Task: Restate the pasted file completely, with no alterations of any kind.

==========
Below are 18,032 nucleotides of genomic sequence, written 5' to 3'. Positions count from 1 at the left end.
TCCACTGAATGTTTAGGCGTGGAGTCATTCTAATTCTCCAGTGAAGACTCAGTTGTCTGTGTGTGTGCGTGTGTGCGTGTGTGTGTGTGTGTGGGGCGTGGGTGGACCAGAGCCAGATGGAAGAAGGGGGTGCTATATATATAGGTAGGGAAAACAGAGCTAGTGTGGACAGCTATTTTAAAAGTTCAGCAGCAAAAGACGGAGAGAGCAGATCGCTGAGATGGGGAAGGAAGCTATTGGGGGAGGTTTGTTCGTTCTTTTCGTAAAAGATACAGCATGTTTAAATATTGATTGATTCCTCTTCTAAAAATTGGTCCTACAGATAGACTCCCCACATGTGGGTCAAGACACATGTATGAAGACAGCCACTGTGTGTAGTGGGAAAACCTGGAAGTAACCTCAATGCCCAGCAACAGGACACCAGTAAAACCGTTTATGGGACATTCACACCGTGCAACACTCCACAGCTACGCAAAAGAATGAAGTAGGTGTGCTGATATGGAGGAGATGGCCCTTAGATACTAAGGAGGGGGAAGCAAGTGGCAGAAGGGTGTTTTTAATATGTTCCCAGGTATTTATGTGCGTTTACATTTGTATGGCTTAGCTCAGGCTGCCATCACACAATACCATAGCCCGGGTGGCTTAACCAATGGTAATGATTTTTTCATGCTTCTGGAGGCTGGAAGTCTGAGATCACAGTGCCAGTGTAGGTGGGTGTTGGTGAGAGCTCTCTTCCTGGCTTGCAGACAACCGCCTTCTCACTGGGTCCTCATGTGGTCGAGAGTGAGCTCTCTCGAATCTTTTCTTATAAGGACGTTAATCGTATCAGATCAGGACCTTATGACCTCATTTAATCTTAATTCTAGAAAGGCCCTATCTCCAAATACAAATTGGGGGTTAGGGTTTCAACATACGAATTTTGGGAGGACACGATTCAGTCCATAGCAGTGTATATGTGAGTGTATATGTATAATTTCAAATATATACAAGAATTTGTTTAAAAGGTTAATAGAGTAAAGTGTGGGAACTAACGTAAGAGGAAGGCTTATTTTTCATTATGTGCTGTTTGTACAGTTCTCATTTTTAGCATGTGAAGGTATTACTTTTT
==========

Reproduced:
Below are 18,032 nucleotides of genomic sequence, written 5' to 3'. Positions count from 1 at the left end.
TCCACTGAATGTTTAGGCGTGGAGTCATTCTAATTCTCCAGTGAAGACTCAGTTGTCTGTGTGTGTGCGTGTGTGCGTGTGTGTGTGTGTGTGGGGCGTGGGTGGACCAGAGCCAGATGGAAGAAGGGGGTGCTATATATATAGGTAGGGAAAACAGAGCTAGTGTGGACAGCTATTTTAAAAGTTCAGCAGCAAAAGACGGAGAGAGCAGATCGCTGAGATGGGGAAGGAAGCTATTGGGGGAGGTTTGTTCGTTCTTTTCGTAAAAGATACAGCATGTTTAAATATTGATTGATTCCTCTTCTAAAAATTGGTCCTACAGATAGACTCCCCACATGTGGGTCAAGACACATGTATGAAGACAGCCACTGTGTGTAGTGGGAAAACCTGGAAGTAACCTCAATGCCCAGCAACAGGACACCAGTAAAACCGTTTATGGGACATTCACACCGTGCAACACTCCACAGCTACGCAAAAGAATGAAGTAGGTGTGCTGATATGGAGGAGATGGCCCTTAGATACTAAGGAGGGGGAAGCAAGTGGCAGAAGGGTGTTTTTAATATGTTCCCAGGTATTTATGTGCGTTTACATTTGTATGGCTTAGCTCAGGCTGCCATCACACAATACCATAGCCCGGGTGGCTTAACCAATGGTAATGATTTTTTCATGCTTCTGGAGGCTGGAAGTCTGAGATCACAGTGCCAGTGTAGGTGGGTGTTGGTGAGAGCTCTCTTCCTGGCTTGCAGACAACCGCCTTCTCACTGGGTCCTCATGTGGTCGAGAGTGAGCTCTCTCGAATCTTTTCTTATAAGGACGTTAATCGTATCAGATCAGGACCTTATGACCTCATTTAATCTTAATTCTAGAAAGGCCCTATCTCCAAATACAAATTGGGGGTTAGGGTTTCAACATACGAATTTTGGGAGGACACGATTCAGTCCATAGCAGTGTATATGTGAGTGTATATGTATAATTTCAAATATATACAAGAATTTGTTTAAAAGGTTAATAGAGTAAAGTGTGGGAACTAACGTAAGAGGAAGGCTTATTTTTCATTATGTGCTGTTTGTACAGTTCTCATTTTTAGCATGTGAAGGTATTACTTTTT